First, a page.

Sat, 17 Nov 2018
40
Cincinnati

Baltimore Ravens: What went right, what went wrong

Sports Xchange
09 Feb 2018, 03:30 GMT+10

A 31-27 loss to the Cincinnati Bengals in the regular-season finale knocked Baltimore out of the playoffs for the third consecutive year. Now, the Ravens front office is left to pick up the pieces and will have to make some tough decisions on the coaches and players.

Baltimore (9-7) could have advanced to the postseason with a win or losses by both Buffalo and Tennessee. However, the Bills and Titans won their games and took over the final two spots of the postseason.

Defensive coordinator Dean Pees confirmed that he was retiring. As a result, Baltimore head coach John Harbaugh needed to decide whether to promote an existing coach or look outside the organization to fill that role.

Harbaugh decided to stay in-house and promote linebackers coach Don "Wink" Martindale, likely because of his familiarity with the players and the organization. Martindale formerly served as the defensive coordinator of the Denver Broncos.

The Ravens need playmakers on both sides of the ball, but they will need to free up salary-cap space to make those improvements. That means the team will have to make tough decisions about keeping some veterans such as linebacker Terrell Suggs and receiver Jeremy Maclin. Tight end Benjamin Watson and receivers Mike Wallace are scheduled to be unrestricted free agents in March.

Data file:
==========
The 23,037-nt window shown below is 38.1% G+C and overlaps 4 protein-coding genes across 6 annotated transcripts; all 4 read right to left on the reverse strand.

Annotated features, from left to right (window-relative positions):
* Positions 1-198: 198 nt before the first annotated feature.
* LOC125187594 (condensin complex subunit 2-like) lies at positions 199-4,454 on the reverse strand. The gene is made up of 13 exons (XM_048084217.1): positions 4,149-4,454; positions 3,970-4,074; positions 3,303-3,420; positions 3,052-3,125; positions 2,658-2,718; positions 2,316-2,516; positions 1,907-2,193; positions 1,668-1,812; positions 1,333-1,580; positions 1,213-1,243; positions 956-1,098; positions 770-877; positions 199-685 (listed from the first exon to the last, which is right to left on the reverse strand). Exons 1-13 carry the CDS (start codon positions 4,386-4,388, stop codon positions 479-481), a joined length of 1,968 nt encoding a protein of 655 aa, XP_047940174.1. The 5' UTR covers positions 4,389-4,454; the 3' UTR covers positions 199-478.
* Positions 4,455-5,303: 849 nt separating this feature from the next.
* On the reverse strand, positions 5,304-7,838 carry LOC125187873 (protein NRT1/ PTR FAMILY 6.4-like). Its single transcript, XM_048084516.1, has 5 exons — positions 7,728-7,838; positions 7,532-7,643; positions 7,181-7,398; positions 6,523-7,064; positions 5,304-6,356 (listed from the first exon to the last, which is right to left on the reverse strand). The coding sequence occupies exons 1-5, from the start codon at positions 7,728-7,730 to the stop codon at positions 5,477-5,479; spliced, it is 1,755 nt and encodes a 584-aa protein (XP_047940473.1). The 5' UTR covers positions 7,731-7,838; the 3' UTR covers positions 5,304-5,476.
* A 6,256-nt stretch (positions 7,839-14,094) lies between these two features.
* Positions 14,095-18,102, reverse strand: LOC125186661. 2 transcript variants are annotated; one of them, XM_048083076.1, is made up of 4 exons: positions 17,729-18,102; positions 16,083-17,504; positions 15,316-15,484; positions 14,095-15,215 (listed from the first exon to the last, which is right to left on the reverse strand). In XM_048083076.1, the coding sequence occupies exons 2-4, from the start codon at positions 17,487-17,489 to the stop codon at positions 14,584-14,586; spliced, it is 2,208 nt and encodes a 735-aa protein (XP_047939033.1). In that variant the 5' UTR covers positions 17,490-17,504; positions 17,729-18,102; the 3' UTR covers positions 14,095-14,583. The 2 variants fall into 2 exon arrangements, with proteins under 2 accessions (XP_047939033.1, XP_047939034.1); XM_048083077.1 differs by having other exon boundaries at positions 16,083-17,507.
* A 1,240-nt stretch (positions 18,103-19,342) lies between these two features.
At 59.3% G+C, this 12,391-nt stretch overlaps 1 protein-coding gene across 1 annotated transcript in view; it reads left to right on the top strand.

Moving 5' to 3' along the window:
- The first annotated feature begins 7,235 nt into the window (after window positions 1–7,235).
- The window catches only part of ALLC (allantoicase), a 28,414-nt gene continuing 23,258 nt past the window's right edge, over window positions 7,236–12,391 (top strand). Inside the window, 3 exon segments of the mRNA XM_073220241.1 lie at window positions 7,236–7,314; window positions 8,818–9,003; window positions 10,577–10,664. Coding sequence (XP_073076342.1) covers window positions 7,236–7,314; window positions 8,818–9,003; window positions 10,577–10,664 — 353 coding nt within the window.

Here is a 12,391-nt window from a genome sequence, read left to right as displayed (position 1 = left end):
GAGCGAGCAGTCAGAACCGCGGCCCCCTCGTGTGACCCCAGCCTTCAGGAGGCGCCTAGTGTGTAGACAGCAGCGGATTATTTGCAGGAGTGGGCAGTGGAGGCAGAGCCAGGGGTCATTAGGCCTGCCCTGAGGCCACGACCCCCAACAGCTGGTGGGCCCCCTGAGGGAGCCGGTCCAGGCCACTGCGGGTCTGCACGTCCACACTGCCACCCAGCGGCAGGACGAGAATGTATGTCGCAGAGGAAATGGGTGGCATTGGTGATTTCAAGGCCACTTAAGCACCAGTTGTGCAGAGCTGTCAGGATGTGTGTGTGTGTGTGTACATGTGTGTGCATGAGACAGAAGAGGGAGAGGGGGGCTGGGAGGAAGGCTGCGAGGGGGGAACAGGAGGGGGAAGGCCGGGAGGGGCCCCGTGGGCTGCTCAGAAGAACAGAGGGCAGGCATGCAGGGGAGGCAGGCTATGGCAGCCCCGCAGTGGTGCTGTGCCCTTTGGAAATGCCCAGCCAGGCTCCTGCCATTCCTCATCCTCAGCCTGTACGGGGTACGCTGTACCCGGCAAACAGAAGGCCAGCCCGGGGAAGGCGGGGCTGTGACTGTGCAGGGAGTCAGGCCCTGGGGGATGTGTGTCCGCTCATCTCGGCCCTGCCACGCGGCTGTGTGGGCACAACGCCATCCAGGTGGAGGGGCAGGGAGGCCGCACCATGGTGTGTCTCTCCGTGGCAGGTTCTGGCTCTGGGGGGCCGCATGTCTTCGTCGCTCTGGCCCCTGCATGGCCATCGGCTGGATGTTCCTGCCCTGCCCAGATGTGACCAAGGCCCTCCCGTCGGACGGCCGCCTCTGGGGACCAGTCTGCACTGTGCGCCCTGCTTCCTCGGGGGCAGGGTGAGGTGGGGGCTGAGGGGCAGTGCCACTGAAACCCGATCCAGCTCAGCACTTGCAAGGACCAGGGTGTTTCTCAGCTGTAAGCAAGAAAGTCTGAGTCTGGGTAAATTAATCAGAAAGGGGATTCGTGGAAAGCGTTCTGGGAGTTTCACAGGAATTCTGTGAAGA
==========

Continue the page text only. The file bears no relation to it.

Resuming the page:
WHAT WENT RIGHT: The Ravens (9-7) finished with a winning record for the first time in three seasons. They also led the league in interceptions (22), takeaways (34) and turnover differential (plus-17). Baltimore was in the playoff hunt throughout the second half of the season. Linebacker Terrell Suggs, 35, showed he can still make plays and led the team with 11 sacks. Suggs, fellow linebacker C.J. Mosley and safety Eric Weddle made the Pro Bowl.

WHAT WENT WRONG: The Ravens missed the postseason for the third consecutive season. The offense sputtered for much of the season before making some late-season improvements. A home loss to the 5-11 Chicago Bears proved to be devastating. A revamped secondary once again struggled to make plays at the most critical moments.

Sign up for Cincinnati News

a daily newsletter full of things to discuss over drinks.and the great thing is that it's on the house!